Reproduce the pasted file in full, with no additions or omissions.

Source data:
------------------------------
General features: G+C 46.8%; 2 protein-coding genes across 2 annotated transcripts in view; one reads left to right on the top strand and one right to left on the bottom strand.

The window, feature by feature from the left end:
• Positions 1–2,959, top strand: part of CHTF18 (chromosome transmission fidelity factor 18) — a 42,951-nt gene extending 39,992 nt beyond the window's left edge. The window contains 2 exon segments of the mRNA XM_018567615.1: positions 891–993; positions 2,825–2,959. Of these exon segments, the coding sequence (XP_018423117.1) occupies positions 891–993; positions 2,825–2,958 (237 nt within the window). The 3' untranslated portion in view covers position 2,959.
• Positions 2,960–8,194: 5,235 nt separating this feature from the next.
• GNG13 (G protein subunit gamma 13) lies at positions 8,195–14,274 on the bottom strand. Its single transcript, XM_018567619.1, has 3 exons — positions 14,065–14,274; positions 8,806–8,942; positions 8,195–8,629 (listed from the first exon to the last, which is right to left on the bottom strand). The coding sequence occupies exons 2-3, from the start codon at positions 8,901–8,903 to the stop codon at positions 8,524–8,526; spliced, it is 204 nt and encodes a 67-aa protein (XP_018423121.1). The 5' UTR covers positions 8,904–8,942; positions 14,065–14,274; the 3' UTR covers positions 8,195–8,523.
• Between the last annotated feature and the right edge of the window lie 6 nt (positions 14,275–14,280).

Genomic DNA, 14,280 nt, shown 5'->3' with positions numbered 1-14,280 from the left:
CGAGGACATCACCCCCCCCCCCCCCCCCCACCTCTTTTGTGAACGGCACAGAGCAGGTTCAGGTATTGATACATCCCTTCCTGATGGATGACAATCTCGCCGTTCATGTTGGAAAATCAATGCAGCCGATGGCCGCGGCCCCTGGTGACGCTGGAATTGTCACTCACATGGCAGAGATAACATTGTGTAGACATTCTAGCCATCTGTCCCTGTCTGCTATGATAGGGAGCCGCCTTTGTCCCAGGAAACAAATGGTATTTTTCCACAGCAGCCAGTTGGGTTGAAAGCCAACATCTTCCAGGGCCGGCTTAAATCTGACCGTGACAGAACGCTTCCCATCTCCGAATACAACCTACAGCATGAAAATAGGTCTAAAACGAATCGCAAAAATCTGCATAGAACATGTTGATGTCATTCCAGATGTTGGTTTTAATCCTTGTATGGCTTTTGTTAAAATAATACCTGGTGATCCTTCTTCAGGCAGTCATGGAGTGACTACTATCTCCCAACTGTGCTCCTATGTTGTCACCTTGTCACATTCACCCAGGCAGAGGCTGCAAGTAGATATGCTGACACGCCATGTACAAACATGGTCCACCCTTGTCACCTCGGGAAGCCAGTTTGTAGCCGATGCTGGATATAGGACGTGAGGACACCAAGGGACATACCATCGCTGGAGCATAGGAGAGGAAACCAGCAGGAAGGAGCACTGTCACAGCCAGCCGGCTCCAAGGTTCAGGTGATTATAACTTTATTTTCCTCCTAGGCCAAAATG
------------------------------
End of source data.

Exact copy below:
General features: G+C 46.8%; 2 protein-coding genes across 2 annotated transcripts in view; one reads left to right on the top strand and one right to left on the bottom strand.

The window, feature by feature from the left end:
• Positions 1–2,959, top strand: part of CHTF18 (chromosome transmission fidelity factor 18) — a 42,951-nt gene extending 39,992 nt beyond the window's left edge. The window contains 2 exon segments of the mRNA XM_018567615.1: positions 891–993; positions 2,825–2,959. Of these exon segments, the coding sequence (XP_018423117.1) occupies positions 891–993; positions 2,825–2,958 (237 nt within the window). The 3' untranslated portion in view covers position 2,959.
• Positions 2,960–8,194: 5,235 nt separating this feature from the next.
• GNG13 (G protein subunit gamma 13) lies at positions 8,195–14,274 on the bottom strand. Its single transcript, XM_018567619.1, has 3 exons — positions 14,065–14,274; positions 8,806–8,942; positions 8,195–8,629 (listed from the first exon to the last, which is right to left on the bottom strand). The coding sequence occupies exons 2-3, from the start codon at positions 8,901–8,903 to the stop codon at positions 8,524–8,526; spliced, it is 204 nt and encodes a 67-aa protein (XP_018423121.1). The 5' UTR covers positions 8,904–8,942; positions 14,065–14,274; the 3' UTR covers positions 8,195–8,523.
• Between the last annotated feature and the right edge of the window lie 6 nt (positions 14,275–14,280).

Genomic DNA, 14,280 nt, shown 5'->3' with positions numbered 1-14,280 from the left:
CGAGGACATCACCCCCCCCCCCCCCCCCCACCTCTTTTGTGAACGGCACAGAGCAGGTTCAGGTATTGATACATCCCTTCCTGATGGATGACAATCTCGCCGTTCATGTTGGAAAATCAATGCAGCCGATGGCCGCGGCCCCTGGTGACGCTGGAATTGTCACTCACATGGCAGAGATAACATTGTGTAGACATTCTAGCCATCTGTCCCTGTCTGCTATGATAGGGAGCCGCCTTTGTCCCAGGAAACAAATGGTATTTTTCCACAGCAGCCAGTTGGGTTGAAAGCCAACATCTTCCAGGGCCGGCTTAAATCTGACCGTGACAGAACGCTTCCCATCTCCGAATACAACCTACAGCATGAAAATAGGTCTAAAACGAATCGCAAAAATCTGCATAGAACATGTTGATGTCATTCCAGATGTTGGTTTTAATCCTTGTATGGCTTTTGTTAAAATAATACCTGGTGATCCTTCTTCAGGCAGTCATGGAGTGACTACTATCTCCCAACTGTGCTCCTATGTTGTCACCTTGTCACATTCACCCAGGCAGAGGCTGCAAGTAGATATGCTGACACGCCATGTACAAACATGGTCCACCCTTGTCACCTCGGGAAGCCAGTTTGTAGCCGATGCTGGATATAGGACGTGAGGACACCAAGGGACATACCATCGCTGGAGCATAGGAGAGGAAACCAGCAGGAAGGAGCACTGTCACAGCCAGCCGGCTCCAAGGTTCAGGTGATTATAACTTTATTTTCCTCCTAGGCCAAAATG